Rental properties, Tired carpet, Busy Street


Dear David,

We found 2 rental properties we like and can’t decide which one to buy. Which factors do you think should sway our decision? – CONTEMPLATING

DEAR CONTEMPLATING:  The condition of the rental properties and demographic of the tenants are important to consider right off the bat. Are the tenants cooperative? If so, look at whether their rents are close to market value. Many people think it’s a plus if a rental property has long-term tenants, but it can be a red flag in some cases. If the tenants have been there awhile, there’s a good chance the rent they’re paying is under market value.

Some landlords think that not raising rent will help keep a property full. But because the value of a rental property is typically weighted towards the income it generates, keeping rent low will actually drive down the property value. Consider this: monthly rent set just $200 below market value can impact the value of the property by close to $50,000 when it comes time to sell!

I advise my clients to invest in a single-family rental (like a townhouse) as opposed to a duplex. While the value of a townhouse tends to rise in step with the residential market, the value of a duplex is based on the income it generates — so it may actually end up losing value as interest rates climb.


Dear David,

We are about to sell our 15 year old townhouse. The original carpets are in OK condition, but they look tired. Any suggestions? – FLOORED

DEAR FLOORED: Lucky for you, a 15 year old townhouse hits the sweet spot in today’s real estate market. It plays heavily into the criteria for first time buyers, and a quick update can make it even more desirable. A 1400 sq. ft. townhouse for example, might have approximately 1000 sq. ft. of carpet. If an owner were to replace that carpet at $4/sq. ft., the $4000 investment would represent about 1 percent of the property value and would provide a healthy return on that investment!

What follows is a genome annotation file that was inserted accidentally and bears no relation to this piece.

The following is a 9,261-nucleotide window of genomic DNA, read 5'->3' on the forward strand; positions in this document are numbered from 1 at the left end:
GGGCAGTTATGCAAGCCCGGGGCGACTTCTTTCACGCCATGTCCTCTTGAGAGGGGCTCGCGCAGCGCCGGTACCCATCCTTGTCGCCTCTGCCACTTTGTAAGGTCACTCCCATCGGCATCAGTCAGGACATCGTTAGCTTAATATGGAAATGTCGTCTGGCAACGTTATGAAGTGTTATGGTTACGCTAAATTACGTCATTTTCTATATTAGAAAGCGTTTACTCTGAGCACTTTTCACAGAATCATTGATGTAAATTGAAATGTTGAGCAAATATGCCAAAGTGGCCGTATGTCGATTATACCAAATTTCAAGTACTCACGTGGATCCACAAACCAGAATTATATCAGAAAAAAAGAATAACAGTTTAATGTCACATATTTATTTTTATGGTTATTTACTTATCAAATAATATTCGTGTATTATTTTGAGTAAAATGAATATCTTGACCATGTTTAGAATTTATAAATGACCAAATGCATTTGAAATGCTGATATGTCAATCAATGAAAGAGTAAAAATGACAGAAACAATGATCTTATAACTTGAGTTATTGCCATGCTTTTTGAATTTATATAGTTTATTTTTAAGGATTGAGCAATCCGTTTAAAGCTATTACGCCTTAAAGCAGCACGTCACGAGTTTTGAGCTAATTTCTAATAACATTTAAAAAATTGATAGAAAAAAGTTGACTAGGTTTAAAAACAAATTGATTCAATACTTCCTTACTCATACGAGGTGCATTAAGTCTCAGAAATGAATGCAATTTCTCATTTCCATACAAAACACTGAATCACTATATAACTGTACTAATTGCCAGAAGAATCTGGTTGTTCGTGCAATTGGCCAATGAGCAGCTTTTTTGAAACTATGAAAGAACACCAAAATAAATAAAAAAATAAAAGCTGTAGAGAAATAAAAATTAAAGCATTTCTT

If you can swing it, I suggest replacing the carpet and repainting (an investment of 1.5 to 2 percent) for an even larger return. When my clients do this, I usually help them pick out the colours to ensure they’ve got something neutral with wide appeal. These tasks are easiest to complete when the home is vacant, but if that isn’t possible, I urge you to do some heavy duty de-cluttering and pre-packing before you start. With less “stuff” in the house, you can probably wrap up the renos in a week or two.


Dear David,

Is it OK to buy on a busy street? – UPTOWN GIRL

DEAR UPTOWN: Yes and no! Everyone says they want to live on a quiet street, but pick any busy street in the city, and you’ll notice the houses have people living in them. The key to buying on a busy street is to make sure you’re doing so at the correct price. Hypothetically, if there were two identical houses a block apart, the one on the busy street should sell for less money. Buying on the busy street wouldn’t be my preference, but as long as the location is factored into the acquisition cost, you should see your property rise in value like any other.